Bill Seeks to Regulate Hateful and Offensive Symbols on Public Property Within City

Graffiti discovered on a storefront in South Philly in November 2016 | via Twitter/@cosmobaker

Philadelphia became the center of national headlines in July 2016 as it played host to the Democratic National Convention.

However, one story that later came out of the event was about a police officer with arm tattoos that seemingly resembled Nazi imagery.

Shortly after President Trump’s ascension to the White House, stories abounded of hateful graffiti appearing in the city, from swastikas on storefronts and public parks to racist comments spray-painted on cars.

More than a year later, Philadelphians are still rattled by these incidents, and local lawmakers have started to take broad action.

On Oct. 12, City Council President Darrell L. Clarke and Councilwoman Blondell Reynolds Brown proposed an ordinance “authorizing the Commissioner of Public Property to regulate and prohibit offensive materials from City-owned or City-occupied facilities.”

The photo of Officer Ian Lichterman went viral on social media in late August 2016, depicting a German Imperial eagle on his left forearm resembling the emblem adopted during Hitler’s rise to power, though there is no swastika under the wreath of his tattoo as there was in the original symbol. Above the eagle, the word “Fatherland” is tattooed in large Gothic letters.

The public responded in outrage and began looking into Lichterman’s past, digging up evidence that he shares a name and email address with an Ian Lichterman who was outed in 2010 as a member of the white supremacist online network, Blood and Honour.

Mayor Jim Kenney released a strongly worded statement, as the Jewish Exponent reported in September 2016: “The imagery on display in the tweet is disturbing,” he said. “I find it incredibly offensive, and I know many others do as well. This image is particularly offensive to our WWII veterans who fought valiantly to free Europe from Nazi Germany, as well as all victims of Nazi atrocities.”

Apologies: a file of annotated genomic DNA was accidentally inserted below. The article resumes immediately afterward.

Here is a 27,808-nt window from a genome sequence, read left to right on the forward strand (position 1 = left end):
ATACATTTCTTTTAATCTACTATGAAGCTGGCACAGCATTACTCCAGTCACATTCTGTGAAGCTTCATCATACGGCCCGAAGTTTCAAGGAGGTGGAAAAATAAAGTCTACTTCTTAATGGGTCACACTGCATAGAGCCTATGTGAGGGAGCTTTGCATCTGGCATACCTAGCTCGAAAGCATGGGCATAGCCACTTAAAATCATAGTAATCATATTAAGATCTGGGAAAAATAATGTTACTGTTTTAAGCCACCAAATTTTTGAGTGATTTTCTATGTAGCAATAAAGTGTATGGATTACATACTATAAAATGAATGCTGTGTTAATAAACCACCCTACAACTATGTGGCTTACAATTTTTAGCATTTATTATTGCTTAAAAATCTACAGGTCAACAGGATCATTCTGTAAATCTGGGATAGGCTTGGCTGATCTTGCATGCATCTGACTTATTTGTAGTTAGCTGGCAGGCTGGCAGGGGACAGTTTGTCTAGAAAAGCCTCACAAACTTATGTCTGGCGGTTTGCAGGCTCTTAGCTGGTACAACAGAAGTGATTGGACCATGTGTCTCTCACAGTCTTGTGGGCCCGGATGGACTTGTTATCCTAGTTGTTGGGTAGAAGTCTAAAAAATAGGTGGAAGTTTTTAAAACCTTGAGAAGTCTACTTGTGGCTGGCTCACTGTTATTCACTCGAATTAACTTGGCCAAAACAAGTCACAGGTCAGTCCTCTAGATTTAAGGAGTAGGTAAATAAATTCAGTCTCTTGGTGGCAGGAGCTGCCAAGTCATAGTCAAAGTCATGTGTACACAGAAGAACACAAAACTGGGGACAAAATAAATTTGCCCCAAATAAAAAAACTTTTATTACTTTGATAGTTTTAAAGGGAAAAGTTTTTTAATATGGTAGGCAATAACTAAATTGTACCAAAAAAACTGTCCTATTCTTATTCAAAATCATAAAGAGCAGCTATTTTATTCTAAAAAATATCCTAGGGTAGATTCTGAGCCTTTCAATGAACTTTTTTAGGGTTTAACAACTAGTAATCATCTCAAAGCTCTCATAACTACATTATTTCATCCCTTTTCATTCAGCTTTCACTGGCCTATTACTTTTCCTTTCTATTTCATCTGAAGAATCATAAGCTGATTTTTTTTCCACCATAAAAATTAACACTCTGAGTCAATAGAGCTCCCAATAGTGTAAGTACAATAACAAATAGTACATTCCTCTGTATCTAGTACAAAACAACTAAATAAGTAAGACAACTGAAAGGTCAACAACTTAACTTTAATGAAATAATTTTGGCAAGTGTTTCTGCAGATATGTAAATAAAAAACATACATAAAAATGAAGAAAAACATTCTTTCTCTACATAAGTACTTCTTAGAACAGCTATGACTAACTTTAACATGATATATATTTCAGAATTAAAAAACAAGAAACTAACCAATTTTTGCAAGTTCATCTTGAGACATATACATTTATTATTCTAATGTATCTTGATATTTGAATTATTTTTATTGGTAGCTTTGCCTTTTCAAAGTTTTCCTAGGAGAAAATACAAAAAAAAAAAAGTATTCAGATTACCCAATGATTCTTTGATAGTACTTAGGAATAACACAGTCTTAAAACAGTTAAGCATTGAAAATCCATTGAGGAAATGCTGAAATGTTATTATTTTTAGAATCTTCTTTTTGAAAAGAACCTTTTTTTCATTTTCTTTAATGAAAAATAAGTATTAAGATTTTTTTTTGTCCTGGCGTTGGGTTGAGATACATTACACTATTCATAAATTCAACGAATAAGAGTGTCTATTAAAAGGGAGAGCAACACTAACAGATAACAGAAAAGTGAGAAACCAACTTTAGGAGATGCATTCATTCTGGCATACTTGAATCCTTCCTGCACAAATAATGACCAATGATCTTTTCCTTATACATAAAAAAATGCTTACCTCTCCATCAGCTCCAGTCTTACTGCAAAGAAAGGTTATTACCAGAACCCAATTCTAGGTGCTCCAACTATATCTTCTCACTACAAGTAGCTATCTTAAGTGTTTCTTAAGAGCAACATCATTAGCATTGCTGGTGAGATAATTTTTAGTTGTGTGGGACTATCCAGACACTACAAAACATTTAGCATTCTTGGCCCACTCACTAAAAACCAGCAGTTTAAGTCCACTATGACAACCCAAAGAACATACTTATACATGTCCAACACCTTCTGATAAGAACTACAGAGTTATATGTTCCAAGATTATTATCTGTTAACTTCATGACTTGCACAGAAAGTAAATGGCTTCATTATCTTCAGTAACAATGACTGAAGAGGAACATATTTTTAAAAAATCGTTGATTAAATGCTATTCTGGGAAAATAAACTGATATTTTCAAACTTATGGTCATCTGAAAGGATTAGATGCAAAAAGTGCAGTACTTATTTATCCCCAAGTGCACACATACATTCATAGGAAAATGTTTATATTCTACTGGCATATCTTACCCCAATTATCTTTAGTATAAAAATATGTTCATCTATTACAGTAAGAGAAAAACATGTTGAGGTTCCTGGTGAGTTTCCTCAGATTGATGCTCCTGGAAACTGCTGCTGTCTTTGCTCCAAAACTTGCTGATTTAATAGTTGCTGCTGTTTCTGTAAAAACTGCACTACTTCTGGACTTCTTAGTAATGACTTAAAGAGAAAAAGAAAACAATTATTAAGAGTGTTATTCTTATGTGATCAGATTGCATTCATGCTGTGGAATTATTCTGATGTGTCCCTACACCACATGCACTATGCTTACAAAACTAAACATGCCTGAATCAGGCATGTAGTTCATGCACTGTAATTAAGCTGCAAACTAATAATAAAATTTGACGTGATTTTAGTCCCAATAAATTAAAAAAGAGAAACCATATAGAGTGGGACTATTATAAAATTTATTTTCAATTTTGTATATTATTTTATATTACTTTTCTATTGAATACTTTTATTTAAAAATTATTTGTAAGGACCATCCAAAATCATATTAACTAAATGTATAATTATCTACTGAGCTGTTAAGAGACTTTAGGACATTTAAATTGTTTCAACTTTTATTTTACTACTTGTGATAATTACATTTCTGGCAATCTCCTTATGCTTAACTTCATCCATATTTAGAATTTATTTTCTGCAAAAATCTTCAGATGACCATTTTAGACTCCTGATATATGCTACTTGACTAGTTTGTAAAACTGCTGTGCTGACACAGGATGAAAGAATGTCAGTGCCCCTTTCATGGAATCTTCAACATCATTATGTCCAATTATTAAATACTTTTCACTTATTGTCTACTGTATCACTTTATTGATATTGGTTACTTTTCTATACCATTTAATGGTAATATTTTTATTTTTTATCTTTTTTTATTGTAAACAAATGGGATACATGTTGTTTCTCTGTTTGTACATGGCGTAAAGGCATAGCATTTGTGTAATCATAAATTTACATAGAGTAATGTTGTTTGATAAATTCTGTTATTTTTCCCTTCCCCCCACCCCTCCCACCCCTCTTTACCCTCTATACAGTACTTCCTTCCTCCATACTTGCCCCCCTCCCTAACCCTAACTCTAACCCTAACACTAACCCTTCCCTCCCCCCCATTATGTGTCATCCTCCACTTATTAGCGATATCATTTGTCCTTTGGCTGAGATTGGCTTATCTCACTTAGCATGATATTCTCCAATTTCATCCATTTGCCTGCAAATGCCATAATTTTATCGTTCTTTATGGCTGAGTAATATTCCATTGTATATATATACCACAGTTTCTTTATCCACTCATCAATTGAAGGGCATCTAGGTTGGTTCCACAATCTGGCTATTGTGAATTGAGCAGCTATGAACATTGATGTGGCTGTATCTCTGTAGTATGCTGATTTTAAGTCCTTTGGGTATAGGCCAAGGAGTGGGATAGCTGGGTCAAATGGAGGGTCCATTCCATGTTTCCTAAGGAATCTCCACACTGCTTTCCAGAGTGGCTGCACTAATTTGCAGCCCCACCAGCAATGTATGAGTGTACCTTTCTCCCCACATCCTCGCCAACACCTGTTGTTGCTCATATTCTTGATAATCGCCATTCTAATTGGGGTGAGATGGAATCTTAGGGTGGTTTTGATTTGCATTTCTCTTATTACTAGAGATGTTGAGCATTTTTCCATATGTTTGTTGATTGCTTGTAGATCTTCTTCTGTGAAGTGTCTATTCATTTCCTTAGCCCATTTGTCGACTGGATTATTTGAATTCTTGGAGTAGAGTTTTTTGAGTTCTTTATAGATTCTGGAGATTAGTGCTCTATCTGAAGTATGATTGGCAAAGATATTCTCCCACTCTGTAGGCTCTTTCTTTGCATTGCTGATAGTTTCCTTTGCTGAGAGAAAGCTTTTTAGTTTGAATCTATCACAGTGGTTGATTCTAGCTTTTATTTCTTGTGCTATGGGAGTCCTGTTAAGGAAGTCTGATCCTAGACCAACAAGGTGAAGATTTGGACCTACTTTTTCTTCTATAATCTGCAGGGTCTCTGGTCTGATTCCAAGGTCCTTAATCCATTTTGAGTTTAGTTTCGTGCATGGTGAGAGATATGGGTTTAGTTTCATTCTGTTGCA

After an Internal Affairs investigation, Lichterman was cleared of wrongdoing and permitted to keep his job.

Others in the police force came to his defense, including Fraternal Order of Police Chief John McNesby, who said the tattoo was “not a big deal.”

Lichterman has denied to many outlets any association with Nazi imagery and said it was an homage to his ancestry.

“My tattoos are of my German-American heritage,” Lichterman wrote in an email to BuzzFeed in September 2017. “You and your colleagues in the news media have done nothing but attempted to ruin my career, attacked my character, attacked my family, questioned my service to the citizens of Philadelphia, and that of my service to the United States of America as a United States Marine.”

The symbol itself was of particular importance, as Anti-Defamation League Regional Director Nancy Baron-Baer told the Exponent last year: “The Nazi eagle, which was developed in the 1920s, contained an eagle holding a swastika,” she said. “Sometimes extremists leave the circle blank where the swastika would appear, oftimes because there are many countries that prohibit a swastika being in print. Here, there was no swastika. Not every image of an eagle is a Nazi eagle, and so we can’t in and of itself say that that particular symbol makes the individual an anti-Semite.”

In February, the Philadelphia Police Department introduced its first-ever tattoo policy, forbidding on-duty officers from having “offensive, extremist, indecent, racist or sexist” tattoos, according to

The policy forbids head, face, neck and scalp tattoos and extreme body modifications, like tongue-splitting, the article noted. Officers who already have tattoos on the aforementioned areas must cover them with makeup or clothing.

The proposed ordinance does not address tattoos but it would go a step further as far as prohibiting discriminatory images in public.

“We do not believe an ordinance specifically mentioning employees’ bodies — i.e., tattoos — is constitutionally sound,” said Jane Roh, communications director of City Council of Philadelphia. “However, we do believe the city will be empowered to enforce regulations requiring offensive tattoos to be obscured when on public employees on public property.”

It would allow the city to prohibit any “symbols, materials, objects, or speech” deemed discriminatory or hateful against a person or group “on the basis of skin color, national origin, religion, gender, or sexual orientation.”  

“No employee, and certainly no citizen, should be made to feel offended or fearful because of what a public employee says, wears, or does,” Clarke said in a statement. “We have the right as an employer to set guidelines for conduct, and we have an obligation to earn the trust of the people we serve — particularly those belonging to groups targeted for discrimination.”

The move comes weeks after a Confederate flag was discovered on the license plate of a narcotics officer’s personal vehicle in early September, as reported by Metro.

The discovery served as an impetus for the creation of the bill, Roh said, noting the incident was upsetting to Clarke and his colleagues.

“Government is rightfully restricted from regulating individuals’ speech and expression, including that of public employees in their private lives aka, when they are not on duty, at home, etc.,” she said. “But, the legal staff in our office concluded that the City does have a right — and arguably, a responsibility to uphold standards for decent expression and speech in our work spaces.”

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